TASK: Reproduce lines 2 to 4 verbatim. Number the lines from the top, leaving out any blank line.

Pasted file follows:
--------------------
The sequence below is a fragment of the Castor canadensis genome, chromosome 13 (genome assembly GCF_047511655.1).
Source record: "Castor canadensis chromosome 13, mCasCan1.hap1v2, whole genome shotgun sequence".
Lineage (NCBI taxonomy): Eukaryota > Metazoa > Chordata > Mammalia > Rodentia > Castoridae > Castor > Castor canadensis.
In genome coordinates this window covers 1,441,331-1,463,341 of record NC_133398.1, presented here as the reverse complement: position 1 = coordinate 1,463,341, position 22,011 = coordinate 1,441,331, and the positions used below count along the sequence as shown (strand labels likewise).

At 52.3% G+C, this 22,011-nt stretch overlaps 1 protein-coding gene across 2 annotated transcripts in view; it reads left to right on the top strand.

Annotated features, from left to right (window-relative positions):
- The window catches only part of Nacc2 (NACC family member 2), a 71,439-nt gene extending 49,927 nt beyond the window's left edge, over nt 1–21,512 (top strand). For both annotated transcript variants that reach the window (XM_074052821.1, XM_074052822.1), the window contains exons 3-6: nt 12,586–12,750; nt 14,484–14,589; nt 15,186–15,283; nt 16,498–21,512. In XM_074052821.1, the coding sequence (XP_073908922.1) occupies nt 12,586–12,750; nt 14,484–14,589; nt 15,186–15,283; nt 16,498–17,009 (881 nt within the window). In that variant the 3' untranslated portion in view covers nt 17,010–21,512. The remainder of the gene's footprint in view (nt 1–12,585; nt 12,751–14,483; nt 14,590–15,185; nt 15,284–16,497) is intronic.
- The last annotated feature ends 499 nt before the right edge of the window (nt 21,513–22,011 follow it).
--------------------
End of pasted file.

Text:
Source record: "Castor canadensis chromosome 13, mCasCan1.hap1v2, whole genome shotgun sequence".
Lineage (NCBI taxonomy): Eukaryota > Metazoa > Chordata > Mammalia > Rodentia > Castoridae > Castor > Castor canadensis.
In genome coordinates this window covers 1,441,331-1,463,341 of record NC_133398.1, presented here as the reverse complement: position 1 = coordinate 1,463,341, position 22,011 = coordinate 1,441,331, and the positions used below count along the sequence as shown (strand labels likewise).